On Monday 20 January 2020 Stalking Protection Orders (SPOs) came into force allowing Police in England and Wales to apply for emergency orders aimed at protecting victims of stalking.
What is stalking?
Stalking is a pattern of unwanted, fixated and obsessive behaviour which is intrusive. It can include harassment that amounts to stalking or stalking that causes fear of violence or serious alarm or distress in the victim. Even though the actual behaviours exhibited may vary between perpetrators, they are often motivated by obsession and fixation and share a consistent set of characteristics referred to as the acronym FOUR (Fixated, Obsessive, Unwanted, Repeated).
Stalking is a crime
Stalking became a crime in the UK in 2012 and according to a crime survey carried out on behalf of the Office for National Statistics it is estimated that one in five women and one in ten men aged 16 and over in England and Wales have experienced stalking at some point in their lives.
What can the Police do?
The Police now have additional powers to tackle this issue providing greater legal protection for victims of stalking. A Stalking Protection Order can be put in place for a minimum period of two years, banning a person from contacting or approaching their alleged victims. The orders can also force stalkers to seek professional help to address their behaviour. The maximum custodial sentence for people found guilty of stalking has been doubled from five to ten years and a breach of a Stalking Protection Order is now a criminal offence with stalkers facing up to five years in jail for any breach.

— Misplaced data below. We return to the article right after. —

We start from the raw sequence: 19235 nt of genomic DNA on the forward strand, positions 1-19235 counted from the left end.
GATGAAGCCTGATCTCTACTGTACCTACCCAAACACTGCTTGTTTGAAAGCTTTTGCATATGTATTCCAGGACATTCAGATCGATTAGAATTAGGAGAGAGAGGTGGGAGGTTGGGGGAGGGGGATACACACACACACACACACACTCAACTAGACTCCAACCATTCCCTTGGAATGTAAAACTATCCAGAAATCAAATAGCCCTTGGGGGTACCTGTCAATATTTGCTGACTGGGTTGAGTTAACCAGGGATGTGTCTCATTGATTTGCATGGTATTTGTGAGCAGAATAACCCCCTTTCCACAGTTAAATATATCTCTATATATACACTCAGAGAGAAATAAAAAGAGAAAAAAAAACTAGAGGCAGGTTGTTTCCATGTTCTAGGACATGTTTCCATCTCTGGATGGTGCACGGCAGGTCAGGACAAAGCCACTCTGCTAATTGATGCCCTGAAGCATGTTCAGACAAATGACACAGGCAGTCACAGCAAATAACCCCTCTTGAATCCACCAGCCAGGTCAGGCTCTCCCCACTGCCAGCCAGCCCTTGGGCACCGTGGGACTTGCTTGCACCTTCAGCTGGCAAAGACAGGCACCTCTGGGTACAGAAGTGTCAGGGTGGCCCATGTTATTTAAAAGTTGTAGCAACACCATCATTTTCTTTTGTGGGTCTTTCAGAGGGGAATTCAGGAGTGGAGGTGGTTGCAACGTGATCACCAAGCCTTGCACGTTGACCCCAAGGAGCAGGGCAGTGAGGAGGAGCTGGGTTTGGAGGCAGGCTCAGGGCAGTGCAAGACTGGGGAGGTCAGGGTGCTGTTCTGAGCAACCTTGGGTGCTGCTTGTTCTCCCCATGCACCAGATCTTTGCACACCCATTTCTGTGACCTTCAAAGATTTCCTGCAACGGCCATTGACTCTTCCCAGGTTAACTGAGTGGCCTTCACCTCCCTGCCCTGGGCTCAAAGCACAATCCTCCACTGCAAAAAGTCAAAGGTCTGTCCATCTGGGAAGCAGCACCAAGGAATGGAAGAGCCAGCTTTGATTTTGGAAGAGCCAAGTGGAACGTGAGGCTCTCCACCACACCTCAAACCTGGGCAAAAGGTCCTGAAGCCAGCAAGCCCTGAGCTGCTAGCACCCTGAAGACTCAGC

Applying for Stalking Protection Orders
The police may consider applying for a Stalking Protection Order where the victim has reported being subjected to stalking behaviour, or where this behaviour has come to the attention of the police during a separate investigation or through a third party referral, before or during an investigation for a stalking offence. There must be a belief that the victim is at risk of harm from the respondent and an order is necessary to protect them from such risk. The purpose of applying for the Stalking Protection Order in those circumstances is to protect the victim from any stalking risk identified prior to or during the course of any investigation and criminal proceedings. Stalking Protection Orders can also be applied for even if a prosecution is not ultimately pursued.
It is hoped that these new powers will allow police to step in before the situation escalates allowing victims to feel safer sooner and protected from ongoing harm.
Within hours of these new powers coming into force the first Stalking Protection Order was made against a 22 year old man in Sussex who was made the subject of an indefinite order following his online stalking of a woman in her early twenties.
Only time will tell how effective these orders are at protecting victims of this crime and deterring those responsible. This is however a positive step forward in seeking to try and protect those that suffer from this distressing crime.